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Looking for home sales to increase? Don't hold your breath

September 1, 2010 |  9:50 am

House 2 
 
Last week's news that July home sales were in the tank sent the Dow Jones industrial average below the 10,000 benchmark over worries the economy is heading toward the second plunge of a double-dip recession.

Don't expect the sales numbers to improve for August and September, a mortgage trade group said Wednesday.

In its weekly report on home-loan demand, the Mortgage Bankers Assn. said it tallied 37% fewer applications last week for loans to purchase housing than it had a year earlier.

The purchase applications were down 0.4% from the previous week, although the MBA said that after adjusting for seasonal factors they were up by 1.8%. 

No matter how finely you slice the data, demand for home-purchase loans is sluggish, especially since interest rates continue to set record lows.

The MBA said the average contract rate for 30-year fixed mortgages with 20% down payments fell to 4.43% from 4.55% last week. (Borrowers may have been spending more to "buy down" their rates; upfront payments to lenders, including origination fees, increased from an average 0.89% of the loan amount to 1.34%.)

Michael Fratantoni, MBA's vice president of research and economics, said the housing market remains "exceptionally weak." His quote from the news release Wednesday:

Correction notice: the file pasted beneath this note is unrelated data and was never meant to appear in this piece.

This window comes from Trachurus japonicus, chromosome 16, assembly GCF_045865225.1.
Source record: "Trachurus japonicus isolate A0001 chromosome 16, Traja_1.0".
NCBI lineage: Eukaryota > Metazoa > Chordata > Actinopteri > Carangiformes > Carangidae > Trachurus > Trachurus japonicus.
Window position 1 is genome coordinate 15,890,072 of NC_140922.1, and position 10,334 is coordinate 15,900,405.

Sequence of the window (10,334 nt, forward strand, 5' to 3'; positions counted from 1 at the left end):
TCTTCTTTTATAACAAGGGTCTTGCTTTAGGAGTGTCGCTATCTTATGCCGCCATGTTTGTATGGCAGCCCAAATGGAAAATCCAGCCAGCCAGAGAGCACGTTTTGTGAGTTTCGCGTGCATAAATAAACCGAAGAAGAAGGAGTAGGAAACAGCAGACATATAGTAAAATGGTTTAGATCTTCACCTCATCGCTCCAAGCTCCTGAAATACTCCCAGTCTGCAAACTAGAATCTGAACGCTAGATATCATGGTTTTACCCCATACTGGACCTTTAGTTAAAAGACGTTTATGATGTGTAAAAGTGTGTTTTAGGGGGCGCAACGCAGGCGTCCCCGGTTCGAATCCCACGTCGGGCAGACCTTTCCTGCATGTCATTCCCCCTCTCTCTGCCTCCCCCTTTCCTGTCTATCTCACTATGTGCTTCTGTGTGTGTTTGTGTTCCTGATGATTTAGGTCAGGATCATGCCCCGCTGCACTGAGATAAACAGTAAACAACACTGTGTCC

"The sharp decline in MBA's Purchase Application index in May had provided a clear leading indicator of the drops in new and existing home sales that were reported for June and July.  Despite the slight increase in purchase activity in the past week, the continued low level of purchase applications indicates we are unlikely to see an increase in new home sales reported for August or existing home sales reported for September."

The bright spot in the picture continues to be refinancings as homeowners seek to lower their rates and payments. An MBA refinance index increased 2.8% from the previous week, reaching its highest level since May 1, 2009.

-- E. Scott Reckard

Photo: A foreclosed and now bank owned house that is for sale. Credit: Getty.

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